Person-to-Person Bacterial and Viral Diseases - MMR and Variella-Zoster infections

5 important questions on Person-to-Person Bacterial and Viral Diseases - MMR and Variella-Zoster infections

What are the characteristics of measles and how does the measles virus spread? Discuss the global impact of measles and the role of vaccination.

Measles is an acute, highly infectious disease caused by the paramyxovirus. The virus spreads through airborne transmission, leading to systemic viremia. Despite a significant reduction in cases since the introduction of the vaccine in 1963, recent global increases are attributed to factors like the SARS-CoV-2 pandemic. The MMR vaccine is highly effective and confers lifelong immunity.

Explain the symptoms and complications of rubella. Why is rubella vaccination crucial during pregnancy, and what is the goal of global rubella eradication efforts?

Rubella symptoms resemble those of measles, often restricted to the upper torso. Rubella during pregnancy can lead to congenital rubella syndrome, causing serious fetal abnormalities. Routine childhood immunization and the MMR vaccine, containing an attenuated rubella virus, aim to eliminate rubella globally, following the success in the Western Hemisphere.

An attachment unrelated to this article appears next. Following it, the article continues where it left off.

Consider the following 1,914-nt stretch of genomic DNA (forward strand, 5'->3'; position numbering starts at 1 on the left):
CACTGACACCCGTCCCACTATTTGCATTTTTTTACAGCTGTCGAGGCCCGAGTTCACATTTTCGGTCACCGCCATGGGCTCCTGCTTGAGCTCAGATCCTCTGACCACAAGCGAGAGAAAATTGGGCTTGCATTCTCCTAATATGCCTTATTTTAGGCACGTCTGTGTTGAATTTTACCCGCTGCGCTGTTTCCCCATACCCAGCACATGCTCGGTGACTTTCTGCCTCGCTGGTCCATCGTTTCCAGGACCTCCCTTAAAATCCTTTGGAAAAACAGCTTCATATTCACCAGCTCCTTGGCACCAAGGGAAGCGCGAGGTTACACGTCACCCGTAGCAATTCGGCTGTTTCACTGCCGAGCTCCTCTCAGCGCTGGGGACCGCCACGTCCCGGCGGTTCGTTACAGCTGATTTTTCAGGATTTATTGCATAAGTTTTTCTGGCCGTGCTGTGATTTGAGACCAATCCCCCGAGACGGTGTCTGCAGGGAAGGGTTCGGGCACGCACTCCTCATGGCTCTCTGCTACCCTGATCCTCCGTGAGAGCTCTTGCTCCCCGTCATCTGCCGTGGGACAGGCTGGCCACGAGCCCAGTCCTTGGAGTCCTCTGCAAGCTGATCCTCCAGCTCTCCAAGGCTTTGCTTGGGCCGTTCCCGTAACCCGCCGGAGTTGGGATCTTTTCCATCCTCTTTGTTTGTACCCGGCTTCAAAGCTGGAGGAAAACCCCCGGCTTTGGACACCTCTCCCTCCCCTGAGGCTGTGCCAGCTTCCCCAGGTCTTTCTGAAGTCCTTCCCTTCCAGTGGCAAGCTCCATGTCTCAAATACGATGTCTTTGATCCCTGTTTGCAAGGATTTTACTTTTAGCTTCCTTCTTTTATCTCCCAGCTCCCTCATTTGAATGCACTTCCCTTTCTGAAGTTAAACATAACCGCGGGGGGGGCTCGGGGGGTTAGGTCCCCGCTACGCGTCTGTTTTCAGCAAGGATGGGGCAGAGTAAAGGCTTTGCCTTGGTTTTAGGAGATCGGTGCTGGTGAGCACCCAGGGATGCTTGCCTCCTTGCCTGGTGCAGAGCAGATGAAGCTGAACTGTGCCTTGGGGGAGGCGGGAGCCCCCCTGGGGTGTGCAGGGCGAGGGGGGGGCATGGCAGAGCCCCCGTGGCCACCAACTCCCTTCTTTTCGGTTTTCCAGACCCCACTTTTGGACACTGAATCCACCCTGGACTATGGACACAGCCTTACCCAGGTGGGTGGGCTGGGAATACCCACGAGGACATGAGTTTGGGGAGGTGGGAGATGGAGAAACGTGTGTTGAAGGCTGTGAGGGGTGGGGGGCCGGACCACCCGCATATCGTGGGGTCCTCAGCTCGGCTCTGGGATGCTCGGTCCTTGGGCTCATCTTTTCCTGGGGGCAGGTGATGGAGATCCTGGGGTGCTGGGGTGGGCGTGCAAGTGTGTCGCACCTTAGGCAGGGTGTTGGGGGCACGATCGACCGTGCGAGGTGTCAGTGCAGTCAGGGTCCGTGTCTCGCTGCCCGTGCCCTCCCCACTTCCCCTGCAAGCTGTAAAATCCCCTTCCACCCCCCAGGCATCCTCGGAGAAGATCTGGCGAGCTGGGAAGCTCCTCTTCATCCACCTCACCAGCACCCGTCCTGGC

Discuss the characteristics of mumps, its transmission, and the immune response to mumps virus. Why did mumps outbreaks occur in the United States in recent years?

Mumps, caused by a paramyxovirus, is highly infectious through airborne droplets. The immune response produces antibodies to mumps virus surface proteins, leading to recovery and lifelong immunity. Outbreaks in the United States in 2006, 2016, and 2017 affected mainly young adults, prompting revised immunization recommendations.
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Describe the transmission and symptoms of chickenpox. How has the introduction of the varicella vaccine impacted the prevalence of the disease globally?

Chickenpox is caused by the varicella-zoster virus and is transmitted through infectious droplets. The varicella vaccine, introduced in the United States in the 1970s, has contributed to a significant reduction in chickenpox cases worldwide. The vaccine prevents severe symptoms and complications associated with the disease.

Explain the varicella-zoster virus's lifelong infection and the development of shingles. Discuss the available vaccines for preventing shingles and their effectiveness.

  1. VZV establishes a lifelong latent infection in nerve cells, potentially causing shingles later in life. Shingles vaccines, including Zostavax® and Shingrix®, stimulate immunity to prevent the virus from migrating to the skin surface. Shingrix® is reported to be nearly 90% effective in preventing shingles and is recommended by health authorities.

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